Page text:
The last tutorial we did for After Effects was huge and ambitious! It was a 1hr 15 minute 3 part tutorial and if you want to check that out, it’s this video here: https://motionarray.com/tutorials/after-effects-tutorials/how-to/how-to-create-a-light-streak-animation-in-after-effects-3-part-tutorial
But because the last one was so advanced, we thought we’d follow it up with a very simple project. We’re going to go over this animated Scribble effect for your text. It’s a pretty simple effect to pull off, so let’s dive into After Effects and check it out.
Adding The Basic Scribble Effect
The first thing you’re going to want to do is create your text. Either select your text tool or use the shortcut key ctrl or command and T. Drag over the area where you want to create your text and type in what you want it to say. I’m just going to quickly size and center my text.
The next thing you’re going to do is create a mask from your text, but thankfully this is a really simple process. Just right click your text layer and select create masks from text. This will take each of your individual letters in your text and create a specific mask for each of them within this one layer.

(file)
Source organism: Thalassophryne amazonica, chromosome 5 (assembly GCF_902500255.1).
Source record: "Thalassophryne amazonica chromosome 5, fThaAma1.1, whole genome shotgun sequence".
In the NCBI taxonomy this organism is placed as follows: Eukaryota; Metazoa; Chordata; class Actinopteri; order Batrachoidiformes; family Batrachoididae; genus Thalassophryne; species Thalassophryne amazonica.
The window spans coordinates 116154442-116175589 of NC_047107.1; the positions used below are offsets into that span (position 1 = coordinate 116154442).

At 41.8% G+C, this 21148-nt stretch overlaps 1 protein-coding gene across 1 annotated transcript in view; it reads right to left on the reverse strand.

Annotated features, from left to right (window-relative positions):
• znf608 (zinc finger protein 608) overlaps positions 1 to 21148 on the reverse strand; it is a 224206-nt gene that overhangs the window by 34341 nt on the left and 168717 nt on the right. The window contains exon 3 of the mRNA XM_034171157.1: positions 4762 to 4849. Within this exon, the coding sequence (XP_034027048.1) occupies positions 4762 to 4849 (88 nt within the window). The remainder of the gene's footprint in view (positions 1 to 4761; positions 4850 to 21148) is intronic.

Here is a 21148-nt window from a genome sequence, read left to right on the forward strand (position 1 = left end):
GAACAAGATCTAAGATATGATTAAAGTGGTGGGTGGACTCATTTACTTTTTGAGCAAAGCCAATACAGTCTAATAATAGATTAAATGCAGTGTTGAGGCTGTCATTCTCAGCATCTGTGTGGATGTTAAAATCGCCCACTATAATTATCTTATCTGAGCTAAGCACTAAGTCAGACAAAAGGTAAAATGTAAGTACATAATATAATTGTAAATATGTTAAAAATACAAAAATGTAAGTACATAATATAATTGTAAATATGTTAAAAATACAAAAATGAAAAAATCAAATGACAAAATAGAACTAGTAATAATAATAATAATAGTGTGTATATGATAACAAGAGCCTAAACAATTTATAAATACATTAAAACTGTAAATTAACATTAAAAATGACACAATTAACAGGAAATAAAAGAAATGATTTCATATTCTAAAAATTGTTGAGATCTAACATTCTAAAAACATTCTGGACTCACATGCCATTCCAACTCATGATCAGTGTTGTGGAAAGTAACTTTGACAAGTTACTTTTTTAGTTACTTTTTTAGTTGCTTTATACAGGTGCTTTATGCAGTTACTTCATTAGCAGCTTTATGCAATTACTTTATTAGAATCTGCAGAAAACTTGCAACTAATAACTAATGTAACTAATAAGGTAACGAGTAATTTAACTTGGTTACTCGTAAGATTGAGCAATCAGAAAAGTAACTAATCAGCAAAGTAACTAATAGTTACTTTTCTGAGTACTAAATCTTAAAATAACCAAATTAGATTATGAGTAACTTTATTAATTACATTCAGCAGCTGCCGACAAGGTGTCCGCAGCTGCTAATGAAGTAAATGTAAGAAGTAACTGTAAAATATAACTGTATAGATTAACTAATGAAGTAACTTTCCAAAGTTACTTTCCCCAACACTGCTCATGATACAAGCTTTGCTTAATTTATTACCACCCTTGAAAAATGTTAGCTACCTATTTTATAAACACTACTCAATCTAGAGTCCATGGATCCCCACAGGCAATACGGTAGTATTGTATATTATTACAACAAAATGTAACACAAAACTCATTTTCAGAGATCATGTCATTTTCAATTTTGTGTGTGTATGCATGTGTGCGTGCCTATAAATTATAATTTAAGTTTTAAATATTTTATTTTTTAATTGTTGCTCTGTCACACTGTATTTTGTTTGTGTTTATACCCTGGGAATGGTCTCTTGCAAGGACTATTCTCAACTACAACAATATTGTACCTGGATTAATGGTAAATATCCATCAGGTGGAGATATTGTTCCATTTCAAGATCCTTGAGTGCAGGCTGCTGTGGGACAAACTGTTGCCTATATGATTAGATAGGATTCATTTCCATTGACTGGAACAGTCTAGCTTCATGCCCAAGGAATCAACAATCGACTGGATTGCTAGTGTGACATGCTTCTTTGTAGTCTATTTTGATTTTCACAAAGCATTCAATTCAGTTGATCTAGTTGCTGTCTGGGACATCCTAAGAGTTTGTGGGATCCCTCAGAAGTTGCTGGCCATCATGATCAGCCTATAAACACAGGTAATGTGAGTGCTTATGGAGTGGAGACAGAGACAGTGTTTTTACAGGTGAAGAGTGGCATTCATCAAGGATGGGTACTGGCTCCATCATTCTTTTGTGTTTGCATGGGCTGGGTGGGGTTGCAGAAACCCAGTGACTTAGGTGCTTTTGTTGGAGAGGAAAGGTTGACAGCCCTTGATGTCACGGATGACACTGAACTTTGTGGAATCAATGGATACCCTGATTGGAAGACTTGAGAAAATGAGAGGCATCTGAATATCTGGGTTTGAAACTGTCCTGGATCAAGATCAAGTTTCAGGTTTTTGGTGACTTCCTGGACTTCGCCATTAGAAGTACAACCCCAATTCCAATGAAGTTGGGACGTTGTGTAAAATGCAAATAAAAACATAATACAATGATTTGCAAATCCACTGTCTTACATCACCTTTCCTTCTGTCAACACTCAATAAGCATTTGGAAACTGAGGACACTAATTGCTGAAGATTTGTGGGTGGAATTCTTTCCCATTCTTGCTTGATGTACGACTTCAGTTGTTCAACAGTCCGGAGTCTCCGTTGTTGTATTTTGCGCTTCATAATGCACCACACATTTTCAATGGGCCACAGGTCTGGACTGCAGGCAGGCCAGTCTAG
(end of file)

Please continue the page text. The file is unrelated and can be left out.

Next you’re going to add the effect that will pretty much do most of the leg work for you. It’s called scribble, and you can find it in your effects tab. Either search for it under generate, or type it in in the search bar. Once you’ve found it, drag it onto your new mask layer.
From here you should see just one letter pop up as being scribbled in. This is because right now by default the effect is set to generate just for the first mask. So go over to the scribble effect controls and where it says mask you can see that it’s set for the one letter and then you can choose any of the individual letters in this dropdown. If that’s what you want then great! But chances are you want all of them to have the effect. So under scribble, it should be set for single mask. Choose all masks instead.
Fine Tuning The Scribble Effect
Now all of your letters should be filled in and if you play it from here, you can see that it has the basics already down for the effect. But we can certainly finesse it from here to make it better.